Nevertheless, the company website had been down from 7 o’clock in the morning until just after 4 o’clock in the afternoon, with only a few brief moments of normality in between the hacker’s various attacks. During this time, customers had been unable to access their website and purchase any items online. Despite seeing a resumption of sales in the days after the attack, the insured still suffered a noticeable reduction in overall sales for the month. Having budgeted for $1,126,838 in online sales for the month in question, the insured only achieved sales of $951,632, a shortfall of $175,206. After adjusting the loss to reflect that the business had been slightly behind budget in the weeks preceding the DDoS attack, and following the application of a rate of gross profit of 41%, this resulted in a business interruption loss of $51,506, which was picked up by the insured’s cyber policy with CFC.

How to minimize the impact of a DDoS attack

This claim highlights a few key points. Firstly, it illustrates the importance of businesses investing in some form of DDoS protection, as these attacks are increasing in terms of size and power. Indeed, some hackers are exploiting the rise of connected devices (sometimes referred to as the Internet of Things or IoT), such as cameras, smart TVs, printers and even children’s toys and baby monitors, to increase the computing power at their disposal when carrying out DDoS attacks. Depending on the size of the business in question, DDoS protection can be a relatively inexpensive purchase and is often available to businesses via their web-hosting providers.  Having this protection in place can help reduce the likelihood of an organization’s website being taken down by malicious actors.

Secondly, it underscores the importance of policyholders notifying incidents to their insurer as soon as they can. In this case, the company’s internal IT department initially attempted to deal with the DDoS attack on their own, but unfortunately their attempts were unsuccessful. After the matter was referred to our incident response team, we managed to get the policyholder in touch with a specialist provider and get the website back online very quickly. Had they notified the incident earlier, it would likely have resulted in the incident being resolved without any meaningful interruption or reputational damage to their organization.

Finally, it highlights just how dependent modern businesses are on their digital assets and how important cyber insurance coverage is. The policyholder’s website was only out of action for a single working day yet it still resulted in a sizable business interruption loss. However, traditional insurance policies, such as standard property and business interruption cover, were designed to deal with threats to a company’s physical assets, rather than their digital assets like websites, software programs, data and electronic funds. Cyber insurance fills this gap, providing cover for digital assets against 21st century threats.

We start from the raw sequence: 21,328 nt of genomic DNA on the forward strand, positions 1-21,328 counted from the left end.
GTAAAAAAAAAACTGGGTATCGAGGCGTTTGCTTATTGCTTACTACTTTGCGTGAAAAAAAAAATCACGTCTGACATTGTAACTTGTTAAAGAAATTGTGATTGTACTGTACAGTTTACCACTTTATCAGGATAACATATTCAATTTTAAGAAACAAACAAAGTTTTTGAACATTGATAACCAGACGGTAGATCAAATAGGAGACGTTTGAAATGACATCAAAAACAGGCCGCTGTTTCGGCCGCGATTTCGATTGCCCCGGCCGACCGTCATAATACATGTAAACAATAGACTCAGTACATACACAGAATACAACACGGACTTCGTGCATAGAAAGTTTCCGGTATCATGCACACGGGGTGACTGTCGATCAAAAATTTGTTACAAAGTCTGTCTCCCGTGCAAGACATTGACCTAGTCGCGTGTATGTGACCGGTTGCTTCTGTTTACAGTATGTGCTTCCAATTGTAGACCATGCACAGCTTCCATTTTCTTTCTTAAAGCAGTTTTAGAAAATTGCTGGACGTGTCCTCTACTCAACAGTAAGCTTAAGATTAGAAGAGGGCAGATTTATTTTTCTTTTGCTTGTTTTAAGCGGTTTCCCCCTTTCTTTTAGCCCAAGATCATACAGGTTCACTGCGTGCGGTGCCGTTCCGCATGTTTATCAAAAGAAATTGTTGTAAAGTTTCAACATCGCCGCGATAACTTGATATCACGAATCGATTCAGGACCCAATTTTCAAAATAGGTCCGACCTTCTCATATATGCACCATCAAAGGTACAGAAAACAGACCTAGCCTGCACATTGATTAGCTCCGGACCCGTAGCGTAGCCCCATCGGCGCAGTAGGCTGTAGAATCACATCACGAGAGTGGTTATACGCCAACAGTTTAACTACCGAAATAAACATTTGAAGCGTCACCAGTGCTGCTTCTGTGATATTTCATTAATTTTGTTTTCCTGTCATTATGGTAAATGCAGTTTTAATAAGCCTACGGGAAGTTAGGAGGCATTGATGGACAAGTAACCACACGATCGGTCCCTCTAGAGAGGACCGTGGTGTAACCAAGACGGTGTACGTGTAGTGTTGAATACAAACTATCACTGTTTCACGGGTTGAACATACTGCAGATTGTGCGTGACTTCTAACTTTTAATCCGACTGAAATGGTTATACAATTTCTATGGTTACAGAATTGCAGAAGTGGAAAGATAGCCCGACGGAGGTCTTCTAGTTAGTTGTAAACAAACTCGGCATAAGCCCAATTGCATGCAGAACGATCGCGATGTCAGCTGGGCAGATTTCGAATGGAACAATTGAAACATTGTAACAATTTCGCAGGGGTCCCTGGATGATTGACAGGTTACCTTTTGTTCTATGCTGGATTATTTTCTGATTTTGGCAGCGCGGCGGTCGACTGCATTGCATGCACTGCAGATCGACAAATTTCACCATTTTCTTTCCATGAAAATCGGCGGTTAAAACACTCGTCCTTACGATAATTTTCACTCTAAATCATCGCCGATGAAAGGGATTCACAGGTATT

Source: www.cfcunderwriting.com

 

 


Cyber Policy Wordings Myths

For buyers of cyber insurance, these are confusing times. The news is peppered with stories purporting that cyber policies aren’t fit for purpose and even worse, that cyber insurance claims aren’t getting paid.

The CFC article below is setting the record straight. Cyber is an incredibly important line of cover for modern businesses of all types and sizes, and cyber policies are evolving rapidly to meet their needs. Below you’ll find some of the main policy coverage misconceptions, and CFC’s response to them.

  1. The myth: Cyber events caused by human oversight or error won’t be covered. The reality: While it’s true that cyber insurance was primarily developed to deal with malicious cyber events, policies go far beyond this today, covering a wide range of losses caused by human error or oversight, such as lost laptops or social engineering scams. In fact, about 75% of the cyber claims that CFC pays are for events originally caused by some kind of human error.
  2. The myth: Only the legally required costs associated with a data breach will be covered. The reality: Cover for data breaches is actually incredibly mature, having been an established part of cyber insurance policies for the last decade. Should a cyber event lead to a privacy breach, nearly every policy will pick up the costs associated with regulatory fines and penalties, breach management like the production and posting of letters, post-breach remediation, and crisis communications, even if you are voluntarily notifying costumers.
  3. The myth: System interruption cover will only cover the period of actual system downtime. The reality: Recognizing that business interruption can be felt well beyond the period of actual system downtime, cyber insurance providers have developed this cover considerably over the last few years. CFC’s policy, for example, automatically provides a 12-month indemnity period to pick up losses incurred in the long aftermath of a cyber event, and most other providers offer 3-6 months as standard with the option to extend.
  4. The myth: If an outsourced technology provider experiences an issue that leads to a cyber event, it won’t be covered. The reality: This is a relatively outdated concern. Today, any established cyber insurance policy will cover cyber events and system downtime experienced by the insured themselves and at least their third party technology service providers, if not the full supply chain encompassing non-technology service providers too. In addition, data hosted with third parties is also typically covered.
  5. The myth: If a system has been recently updated, it won’t be covered. The reality: Not only are systems updates part and parcel of most business’ operations, but it is not in the interests of cyber insurers to discourage businesses from bringing their systems up to date. After all, updates and new system implementation can improve security. For that reason, reputable cyber policies will not look to exclude events arising out of systems that are new or recently updated.